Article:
When I was a kid growing up in a small town in Massachusetts, the local football team was the Boston Patriots (the New England name came years later) of the AFL (yes, there were separate leagues back then). And the Patriots weren’t very exciting. So I rooted for a team in a place I’d never been, the Packers of Green Bay, Wisconsin. Why did I choose them? Simple - they were the best, a small town team performing at a world-class level. Which is an excellent metaphor for so many craft breweries. They’re small. They serve a local and devoted fan base. They do the hard work required to produce a first rate product. And they have a real respect for tradition.
That’s much of what I enjoyed so much (along with the beer, of course) when we visited Titletown Brewing Company in Green Bay. First off, their more-than-hundred-year-old building used to be the train station, back when long distance travel meant trains, not planes. Amid hugs from family and friends, this is where Green Bay folks departed to follow their dreams, take a first job in the big city of Milwaukee, or even Chicago, or head to military service during World Wars One and Two. And it’s where thousands of Packers fans from elsewhere in Wisconsin would arrive for every Packers home game. Which made it a gathering point at some time for just about everyone in town and many from miles away,
Today, it’s still a gathering point, a social center. The taproom and restaurant give off a homey vibe - clearly, many of the folks here know each other very well. After all, Green Bay is the smallest city in the NFL, the only one whose residents own shares in the football team, and a place where tradition is revered. In football - and in beer.
Commercial brewing in this state began at least as far back as 1840, according to the Wisconsin Historical Society. By 1860, there were nearly 200 breweries in the state, one in virtually every town (some towns even grew up around the breweries). Milwaukee alone had more than 40. Helping fuel it all was an influx of German immigrants, bringing their taste for lagers, and in many cases their experience as brewers.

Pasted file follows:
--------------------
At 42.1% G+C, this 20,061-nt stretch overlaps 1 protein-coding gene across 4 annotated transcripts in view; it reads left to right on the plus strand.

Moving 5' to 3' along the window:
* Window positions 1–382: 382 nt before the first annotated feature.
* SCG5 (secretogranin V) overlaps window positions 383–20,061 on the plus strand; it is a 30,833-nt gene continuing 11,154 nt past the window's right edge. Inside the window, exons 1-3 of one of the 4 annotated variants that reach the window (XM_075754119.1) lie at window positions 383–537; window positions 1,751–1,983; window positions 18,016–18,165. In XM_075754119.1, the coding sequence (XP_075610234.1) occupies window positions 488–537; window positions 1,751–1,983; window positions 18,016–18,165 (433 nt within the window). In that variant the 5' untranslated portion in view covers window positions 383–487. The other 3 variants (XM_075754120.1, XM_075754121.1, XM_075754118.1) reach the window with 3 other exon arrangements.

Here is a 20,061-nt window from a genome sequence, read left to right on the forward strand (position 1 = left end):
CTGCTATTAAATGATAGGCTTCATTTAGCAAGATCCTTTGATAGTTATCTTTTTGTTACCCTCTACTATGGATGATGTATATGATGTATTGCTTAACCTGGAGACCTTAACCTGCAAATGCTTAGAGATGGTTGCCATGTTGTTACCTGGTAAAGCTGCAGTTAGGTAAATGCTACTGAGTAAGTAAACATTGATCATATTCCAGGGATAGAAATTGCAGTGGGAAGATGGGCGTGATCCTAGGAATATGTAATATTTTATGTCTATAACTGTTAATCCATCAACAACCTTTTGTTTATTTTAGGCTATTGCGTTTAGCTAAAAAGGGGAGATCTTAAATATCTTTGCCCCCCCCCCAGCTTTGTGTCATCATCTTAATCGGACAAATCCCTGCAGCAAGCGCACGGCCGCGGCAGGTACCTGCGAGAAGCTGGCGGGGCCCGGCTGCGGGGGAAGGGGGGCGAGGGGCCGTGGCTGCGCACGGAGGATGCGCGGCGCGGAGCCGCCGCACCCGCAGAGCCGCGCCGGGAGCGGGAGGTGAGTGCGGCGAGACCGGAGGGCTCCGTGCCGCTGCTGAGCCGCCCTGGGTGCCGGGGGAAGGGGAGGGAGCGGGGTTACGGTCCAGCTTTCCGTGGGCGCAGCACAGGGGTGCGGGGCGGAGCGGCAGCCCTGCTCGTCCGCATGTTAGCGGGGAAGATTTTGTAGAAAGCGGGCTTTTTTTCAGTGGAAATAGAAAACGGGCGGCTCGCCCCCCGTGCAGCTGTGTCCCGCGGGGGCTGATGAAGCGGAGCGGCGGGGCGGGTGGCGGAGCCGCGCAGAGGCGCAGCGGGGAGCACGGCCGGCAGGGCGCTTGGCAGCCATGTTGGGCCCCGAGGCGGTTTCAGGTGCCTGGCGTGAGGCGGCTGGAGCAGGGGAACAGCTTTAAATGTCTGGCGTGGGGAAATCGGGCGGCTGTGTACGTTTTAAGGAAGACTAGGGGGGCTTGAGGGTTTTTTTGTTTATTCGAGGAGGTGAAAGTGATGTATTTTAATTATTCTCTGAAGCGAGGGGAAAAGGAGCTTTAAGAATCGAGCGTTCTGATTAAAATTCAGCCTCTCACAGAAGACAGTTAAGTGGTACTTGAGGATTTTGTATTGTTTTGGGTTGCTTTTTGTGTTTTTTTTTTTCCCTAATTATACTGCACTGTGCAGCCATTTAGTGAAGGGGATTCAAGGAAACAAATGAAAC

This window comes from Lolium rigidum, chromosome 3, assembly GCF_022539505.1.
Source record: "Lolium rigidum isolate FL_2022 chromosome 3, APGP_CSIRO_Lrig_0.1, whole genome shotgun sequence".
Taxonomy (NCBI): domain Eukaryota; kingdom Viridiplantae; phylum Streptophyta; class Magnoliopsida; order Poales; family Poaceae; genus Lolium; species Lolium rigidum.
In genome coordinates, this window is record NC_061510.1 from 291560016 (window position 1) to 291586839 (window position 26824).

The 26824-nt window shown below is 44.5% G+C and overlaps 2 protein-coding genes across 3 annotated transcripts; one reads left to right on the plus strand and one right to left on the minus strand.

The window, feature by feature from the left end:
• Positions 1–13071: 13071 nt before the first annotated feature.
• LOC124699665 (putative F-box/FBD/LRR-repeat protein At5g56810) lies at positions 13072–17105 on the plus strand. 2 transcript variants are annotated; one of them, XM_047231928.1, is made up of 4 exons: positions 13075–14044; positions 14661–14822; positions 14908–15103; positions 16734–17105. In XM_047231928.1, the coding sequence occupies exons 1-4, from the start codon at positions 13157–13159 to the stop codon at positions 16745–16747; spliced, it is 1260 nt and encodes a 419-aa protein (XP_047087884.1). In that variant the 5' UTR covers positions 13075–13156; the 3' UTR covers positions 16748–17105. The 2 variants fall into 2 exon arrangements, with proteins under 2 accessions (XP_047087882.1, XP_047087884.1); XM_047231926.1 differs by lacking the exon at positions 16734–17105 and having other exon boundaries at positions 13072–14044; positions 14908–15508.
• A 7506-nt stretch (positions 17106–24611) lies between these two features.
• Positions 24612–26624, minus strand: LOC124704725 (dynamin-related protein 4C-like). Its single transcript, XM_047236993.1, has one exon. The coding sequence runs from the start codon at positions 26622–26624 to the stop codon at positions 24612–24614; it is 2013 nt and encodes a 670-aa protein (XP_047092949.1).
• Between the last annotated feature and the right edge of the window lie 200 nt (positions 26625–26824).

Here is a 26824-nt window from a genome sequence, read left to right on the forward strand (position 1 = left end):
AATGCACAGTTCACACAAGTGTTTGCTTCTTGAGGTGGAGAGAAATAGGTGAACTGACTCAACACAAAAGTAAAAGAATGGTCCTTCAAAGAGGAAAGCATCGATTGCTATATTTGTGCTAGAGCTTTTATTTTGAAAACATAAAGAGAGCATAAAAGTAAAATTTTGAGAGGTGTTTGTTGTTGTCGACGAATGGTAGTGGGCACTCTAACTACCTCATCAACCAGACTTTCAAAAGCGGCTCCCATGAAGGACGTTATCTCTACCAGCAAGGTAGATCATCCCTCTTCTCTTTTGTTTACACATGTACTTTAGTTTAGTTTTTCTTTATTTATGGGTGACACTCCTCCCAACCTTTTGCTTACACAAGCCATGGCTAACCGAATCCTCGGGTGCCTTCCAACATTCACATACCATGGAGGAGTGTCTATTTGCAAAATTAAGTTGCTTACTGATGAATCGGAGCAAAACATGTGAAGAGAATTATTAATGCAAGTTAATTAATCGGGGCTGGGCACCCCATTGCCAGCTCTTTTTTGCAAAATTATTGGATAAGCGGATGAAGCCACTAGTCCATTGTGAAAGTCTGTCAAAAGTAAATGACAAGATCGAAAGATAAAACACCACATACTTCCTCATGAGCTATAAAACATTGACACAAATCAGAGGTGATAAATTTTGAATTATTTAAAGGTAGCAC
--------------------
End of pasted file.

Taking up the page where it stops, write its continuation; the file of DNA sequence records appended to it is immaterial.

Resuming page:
Prohibition struck a fatal blow to much of the brewing industry here, as elsewhere. Most of the breweries that shut down never came back after the ban on alcohol was repealed. Milwaukee remained a brewing center, home to the major brands Pabst, Miller, Schlitz and Blatz, but it would take decades for small breweries to begin doing business in the state again. Still, the tradition is strong here, and while most of Milwaukee’s big breweries shut down over the years - Miller Coors is the only one left - there are now more than fifty craft breweries operating throughout the state.
And they are producing the whole spectrum of craft beer - not just the German lagers that started the industry here, but also Belgian Ales, IPAs, Stouts, barrel aged beers, specialty beers, and on and on. When we visited Titletown in Green Bay, Brewmaster David Oldenburg told us he was averaging thirty new beers a year – more than 200 at that point - and the list keeps growing. About half of his taps are dedicated to beers that are always available, the other half are constantly changing. And reverence for tradition does not mean simply repeating the past. It means honoring the past – producing spot-on versions of classic styles, but also taking risks to widen the spectrum with new and unique varieties, especially those with indigenous ingredients. At Titletown, after all, the beer we brewed was made with Wisconsin wild rice. And it was fabulous.
Check out more from Titletown Brewing Brewing Co. and Briess Malting by watching the episode!
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